Business Development News

Short Film on Seaside, Florida Wins Award at New Urbanism Film Festival

More than 30 years ago Andrés Duany‘s urban design firm gave the world Seaside, Florida – the real life setting for the 1998 film entitled The Truman Show. Yes, that surreal place showcased in the movie to be too nice to be real actually exists on the Florida Panhandle.

The master planned community sparked a movement, called New Urbanism, for which Duany is as much responsible for as the movement is critiqued by contemporary architects.

Seaside focused on a lot of design concepts that were not necessarily new, but were novel at a time when developers across America were building strip malls, generic subdivisions and carefully segregating land uses. Some people even contend that Seaside helped to spark elements of the green building movement.

Love it or hate it, Seaside made an impact and changed the conversation about community design. While just 30 years old at the time his firm designed Seaside, Duany is no longer young, but he still energetically tours the country talking about New Urbanism and the tenets of good urban design and environmentalism.

The following video won ‘Best Urban Design Short Film’ at the first annual New Urbanism Film Festival in Los Angeles. Seaside, The City of Ideas profiles the coastal community and the basic ideas that influenced Duany’s firm. It is a great video to watch for anyone not intimately familiar with Duany or his New Urbanist movement, and perhaps a good video to watch for even the most familiar planners and architects out there.

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Young black men in America still often viewed as invisible or a threat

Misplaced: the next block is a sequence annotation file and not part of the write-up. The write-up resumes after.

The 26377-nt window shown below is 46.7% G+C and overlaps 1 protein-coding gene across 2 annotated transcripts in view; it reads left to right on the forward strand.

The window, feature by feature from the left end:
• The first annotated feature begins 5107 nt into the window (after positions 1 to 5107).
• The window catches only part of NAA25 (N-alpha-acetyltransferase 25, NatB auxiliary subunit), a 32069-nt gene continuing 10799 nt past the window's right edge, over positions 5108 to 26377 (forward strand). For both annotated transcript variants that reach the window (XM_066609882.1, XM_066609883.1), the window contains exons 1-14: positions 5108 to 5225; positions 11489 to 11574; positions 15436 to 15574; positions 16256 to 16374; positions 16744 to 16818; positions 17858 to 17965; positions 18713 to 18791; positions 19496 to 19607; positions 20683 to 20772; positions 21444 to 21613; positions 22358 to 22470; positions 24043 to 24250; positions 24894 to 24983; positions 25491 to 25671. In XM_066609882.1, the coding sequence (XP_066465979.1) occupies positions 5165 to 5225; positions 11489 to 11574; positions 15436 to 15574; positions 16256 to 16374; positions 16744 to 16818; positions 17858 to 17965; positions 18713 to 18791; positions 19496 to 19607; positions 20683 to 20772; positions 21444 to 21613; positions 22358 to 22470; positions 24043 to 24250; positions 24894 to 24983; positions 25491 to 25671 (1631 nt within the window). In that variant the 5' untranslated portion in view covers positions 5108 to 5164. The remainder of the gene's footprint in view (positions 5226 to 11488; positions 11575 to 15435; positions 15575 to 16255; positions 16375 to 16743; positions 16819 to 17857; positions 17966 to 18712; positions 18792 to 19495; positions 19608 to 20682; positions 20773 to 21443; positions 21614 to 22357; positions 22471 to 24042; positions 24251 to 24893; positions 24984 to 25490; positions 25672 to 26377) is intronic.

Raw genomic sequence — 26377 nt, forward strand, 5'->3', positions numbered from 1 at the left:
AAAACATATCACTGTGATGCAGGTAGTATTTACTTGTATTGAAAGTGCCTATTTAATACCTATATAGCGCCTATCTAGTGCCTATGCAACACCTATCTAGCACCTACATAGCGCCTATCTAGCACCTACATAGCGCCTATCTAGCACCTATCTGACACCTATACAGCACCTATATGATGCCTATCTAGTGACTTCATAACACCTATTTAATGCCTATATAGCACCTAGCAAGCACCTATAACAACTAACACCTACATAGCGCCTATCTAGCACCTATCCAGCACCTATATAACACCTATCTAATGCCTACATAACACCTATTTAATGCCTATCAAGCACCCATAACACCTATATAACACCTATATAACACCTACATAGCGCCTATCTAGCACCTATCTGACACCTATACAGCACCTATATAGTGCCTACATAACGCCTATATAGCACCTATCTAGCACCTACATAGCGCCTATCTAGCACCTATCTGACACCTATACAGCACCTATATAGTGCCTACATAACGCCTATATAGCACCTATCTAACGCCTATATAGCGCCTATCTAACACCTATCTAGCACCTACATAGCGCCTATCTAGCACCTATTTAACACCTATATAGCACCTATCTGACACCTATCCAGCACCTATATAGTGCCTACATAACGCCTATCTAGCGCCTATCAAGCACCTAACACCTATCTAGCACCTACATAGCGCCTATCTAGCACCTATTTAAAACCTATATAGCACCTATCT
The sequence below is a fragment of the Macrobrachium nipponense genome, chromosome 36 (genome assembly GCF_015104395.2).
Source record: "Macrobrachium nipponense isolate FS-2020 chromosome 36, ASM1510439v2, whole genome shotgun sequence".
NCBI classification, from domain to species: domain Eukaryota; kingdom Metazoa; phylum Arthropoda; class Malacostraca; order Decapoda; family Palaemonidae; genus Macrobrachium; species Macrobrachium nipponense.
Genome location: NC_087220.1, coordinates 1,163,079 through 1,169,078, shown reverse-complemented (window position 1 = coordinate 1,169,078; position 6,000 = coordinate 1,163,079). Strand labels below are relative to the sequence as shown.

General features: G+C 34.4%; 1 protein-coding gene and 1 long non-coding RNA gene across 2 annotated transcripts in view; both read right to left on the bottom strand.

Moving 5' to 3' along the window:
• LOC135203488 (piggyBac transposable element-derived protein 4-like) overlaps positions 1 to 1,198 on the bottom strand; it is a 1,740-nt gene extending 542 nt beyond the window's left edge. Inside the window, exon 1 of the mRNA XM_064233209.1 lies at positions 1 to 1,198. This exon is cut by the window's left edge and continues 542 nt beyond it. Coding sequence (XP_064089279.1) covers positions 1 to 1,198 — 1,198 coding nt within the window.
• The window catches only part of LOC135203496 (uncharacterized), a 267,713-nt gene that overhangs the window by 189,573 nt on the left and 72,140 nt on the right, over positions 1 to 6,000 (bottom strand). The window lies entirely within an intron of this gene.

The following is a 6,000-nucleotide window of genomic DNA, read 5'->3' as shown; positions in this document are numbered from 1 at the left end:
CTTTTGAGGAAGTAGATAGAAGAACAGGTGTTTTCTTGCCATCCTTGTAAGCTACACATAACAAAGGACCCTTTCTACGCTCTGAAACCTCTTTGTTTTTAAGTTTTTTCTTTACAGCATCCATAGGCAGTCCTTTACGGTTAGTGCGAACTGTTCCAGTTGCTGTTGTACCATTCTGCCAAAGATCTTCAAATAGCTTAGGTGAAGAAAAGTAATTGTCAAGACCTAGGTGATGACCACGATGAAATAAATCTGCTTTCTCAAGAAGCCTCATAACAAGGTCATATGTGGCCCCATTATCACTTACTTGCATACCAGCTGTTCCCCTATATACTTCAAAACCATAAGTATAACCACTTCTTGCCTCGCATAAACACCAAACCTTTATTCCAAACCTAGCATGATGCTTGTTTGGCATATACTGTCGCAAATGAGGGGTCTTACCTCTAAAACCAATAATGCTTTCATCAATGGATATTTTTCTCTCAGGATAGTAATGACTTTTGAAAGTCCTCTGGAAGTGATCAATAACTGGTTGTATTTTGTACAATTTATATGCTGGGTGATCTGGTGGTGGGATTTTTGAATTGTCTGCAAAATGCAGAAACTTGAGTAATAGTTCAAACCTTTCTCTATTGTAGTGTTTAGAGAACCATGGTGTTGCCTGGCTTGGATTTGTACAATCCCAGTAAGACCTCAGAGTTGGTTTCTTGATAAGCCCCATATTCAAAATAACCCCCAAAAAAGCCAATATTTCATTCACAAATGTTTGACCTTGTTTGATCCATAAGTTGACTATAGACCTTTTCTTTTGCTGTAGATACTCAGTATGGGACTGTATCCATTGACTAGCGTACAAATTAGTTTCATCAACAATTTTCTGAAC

Young black men in America still often viewed as invisible or a threat.

In the wake of the George Zimmerman ruling the nation has begun a serious discussion about race  in America, and the standing of young black men in our communities. While racial progress has been made throughout our nation of immigrants, young black men are often viewed today as a threat in our cities or, perhaps worse yet, not seen at all. More from NextCity:

One of the main tragic factors in the George Zimmerman trial verdict, one that existed well before Zimmerman shot Trayvon Martin last year, is this failure to see young black men in our cities — and when they do register, we see them as threats. It’s a cognitive failure to which Zimmerman was especially vulnerable when he chose to follow and kill Martin, but he is not alone in experiencing it.

…it was people of color in central Florida communities like Goldsboro and cities like Sanford and Osceola who turned out big last November to vote, helping President Obama win Florida and, ultimately, reelection. Afterward, Mitt Romney’s campaign aides said they lost because “voters they never even knew existed” turned out in these communities. Those invisible voters were mostly African Americans and Puerto Ricans from the depressed areas Williams referenced.